Cramer: Hard landing in soft goods
Jim Cramer | email@example.com
Days like yesterday are about all about the futures, not THE future. Nothing keeps a stock up when its numbers aren't any good, as we saw with L Brands or with Citrix. Or with Ruby Tuesday, for that matter.
The futures tide does not lift all boats, and the big spike here makes me more nervous, not less. We borrowed a bunch of points ahead of earnings, and I think that we will have more disappointments than we have had in a long time. The comparisons are harder, the atmosphere very negative, and unless you are in oil and gas or aerospace here, I don't think you can blow the numbers away.
That would be fine if we hadn't just put on a couple of percent in the S&P 500, even as I know it just brought us back to where we were. It's not fine, given how much things ran and how insanely negative a government shutdown is for private businesses that will never be reimbursed.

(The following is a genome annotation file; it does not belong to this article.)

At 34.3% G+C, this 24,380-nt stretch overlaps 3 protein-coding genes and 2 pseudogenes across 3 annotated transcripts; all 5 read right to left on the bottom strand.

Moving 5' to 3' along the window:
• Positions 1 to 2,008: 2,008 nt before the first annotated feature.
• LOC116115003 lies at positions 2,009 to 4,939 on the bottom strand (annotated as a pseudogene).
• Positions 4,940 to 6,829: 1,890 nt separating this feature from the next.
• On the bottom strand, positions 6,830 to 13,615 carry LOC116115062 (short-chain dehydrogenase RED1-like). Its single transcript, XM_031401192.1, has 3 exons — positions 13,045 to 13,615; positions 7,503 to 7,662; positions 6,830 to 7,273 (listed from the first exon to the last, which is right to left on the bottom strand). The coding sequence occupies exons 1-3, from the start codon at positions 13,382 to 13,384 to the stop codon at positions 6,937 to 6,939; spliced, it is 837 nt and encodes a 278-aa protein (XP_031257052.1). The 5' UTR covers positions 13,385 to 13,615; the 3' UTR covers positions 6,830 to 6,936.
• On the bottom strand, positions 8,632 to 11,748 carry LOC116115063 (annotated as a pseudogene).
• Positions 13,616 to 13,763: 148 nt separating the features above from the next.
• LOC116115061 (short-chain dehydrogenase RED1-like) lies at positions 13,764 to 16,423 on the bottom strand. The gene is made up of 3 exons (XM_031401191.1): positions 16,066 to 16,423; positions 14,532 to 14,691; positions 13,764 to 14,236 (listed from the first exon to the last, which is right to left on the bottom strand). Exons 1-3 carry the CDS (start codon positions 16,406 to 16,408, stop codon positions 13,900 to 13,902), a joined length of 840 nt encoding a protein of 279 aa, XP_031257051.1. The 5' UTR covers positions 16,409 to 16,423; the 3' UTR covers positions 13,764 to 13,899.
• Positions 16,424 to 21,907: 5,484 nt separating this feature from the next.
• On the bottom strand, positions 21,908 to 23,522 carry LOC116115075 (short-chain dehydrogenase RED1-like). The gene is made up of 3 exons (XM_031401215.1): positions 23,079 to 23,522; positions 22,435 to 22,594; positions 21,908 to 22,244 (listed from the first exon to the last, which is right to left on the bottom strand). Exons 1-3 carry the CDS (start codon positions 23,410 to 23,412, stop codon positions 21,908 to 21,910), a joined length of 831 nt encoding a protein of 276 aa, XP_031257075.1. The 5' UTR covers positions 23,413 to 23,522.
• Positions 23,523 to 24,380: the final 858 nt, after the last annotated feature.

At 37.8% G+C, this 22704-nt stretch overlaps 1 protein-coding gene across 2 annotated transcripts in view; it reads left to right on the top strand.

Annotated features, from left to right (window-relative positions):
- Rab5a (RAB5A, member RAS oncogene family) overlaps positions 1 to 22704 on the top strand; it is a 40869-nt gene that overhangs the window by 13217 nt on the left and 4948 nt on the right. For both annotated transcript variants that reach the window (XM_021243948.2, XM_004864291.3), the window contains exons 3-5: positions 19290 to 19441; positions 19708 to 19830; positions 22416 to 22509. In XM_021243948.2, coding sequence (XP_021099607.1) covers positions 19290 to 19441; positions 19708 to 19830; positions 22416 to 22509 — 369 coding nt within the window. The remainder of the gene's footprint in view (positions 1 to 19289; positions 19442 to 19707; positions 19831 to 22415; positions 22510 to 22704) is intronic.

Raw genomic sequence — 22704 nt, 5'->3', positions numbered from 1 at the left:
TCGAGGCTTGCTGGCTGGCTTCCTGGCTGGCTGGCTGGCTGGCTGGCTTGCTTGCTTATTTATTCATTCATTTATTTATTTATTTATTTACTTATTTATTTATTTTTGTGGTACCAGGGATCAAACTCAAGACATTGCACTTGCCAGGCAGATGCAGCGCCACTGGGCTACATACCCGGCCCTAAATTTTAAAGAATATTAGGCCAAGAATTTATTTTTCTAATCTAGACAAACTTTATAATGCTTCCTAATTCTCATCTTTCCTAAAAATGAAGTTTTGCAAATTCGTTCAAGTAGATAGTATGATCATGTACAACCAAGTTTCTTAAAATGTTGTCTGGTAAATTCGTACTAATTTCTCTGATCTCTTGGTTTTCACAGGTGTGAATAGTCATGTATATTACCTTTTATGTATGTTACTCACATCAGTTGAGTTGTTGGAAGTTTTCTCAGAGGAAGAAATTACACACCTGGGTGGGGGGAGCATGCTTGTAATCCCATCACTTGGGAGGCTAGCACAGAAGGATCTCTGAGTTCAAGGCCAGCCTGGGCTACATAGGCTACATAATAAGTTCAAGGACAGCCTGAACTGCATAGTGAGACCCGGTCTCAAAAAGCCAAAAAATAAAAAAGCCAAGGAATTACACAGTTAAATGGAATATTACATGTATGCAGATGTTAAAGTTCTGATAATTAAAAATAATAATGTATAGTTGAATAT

Which is why I think the market's giving you still one more chance to reorient yourself toward international companies that can't be kept down by the United States--there's a phrase you haven't thought about lately. You are getting a golden opportunity to get out of the stocks that can give you guide-downs, because they need consumer spending to be strong, and it most likely won't be.
Take Costco. That plus-five number was initially viewed as disappointing. But not for long, given how poorly most are doing in the cohort, and it ran upon closer reflection from $110 to $115.
I think that Costco and perhaps Ross Stores and TJX and Ascena, will be fine. But anyone who does sell full-priced soft merchandise--I still think that hard goods are going well--is a candidate to be sold down. That's what I would concentrate selling or buying puts on if we get Day 2 of a short squeeze. It's just not worth taking the chance.
Disclosure: Cramer's charitable trust is long TJX.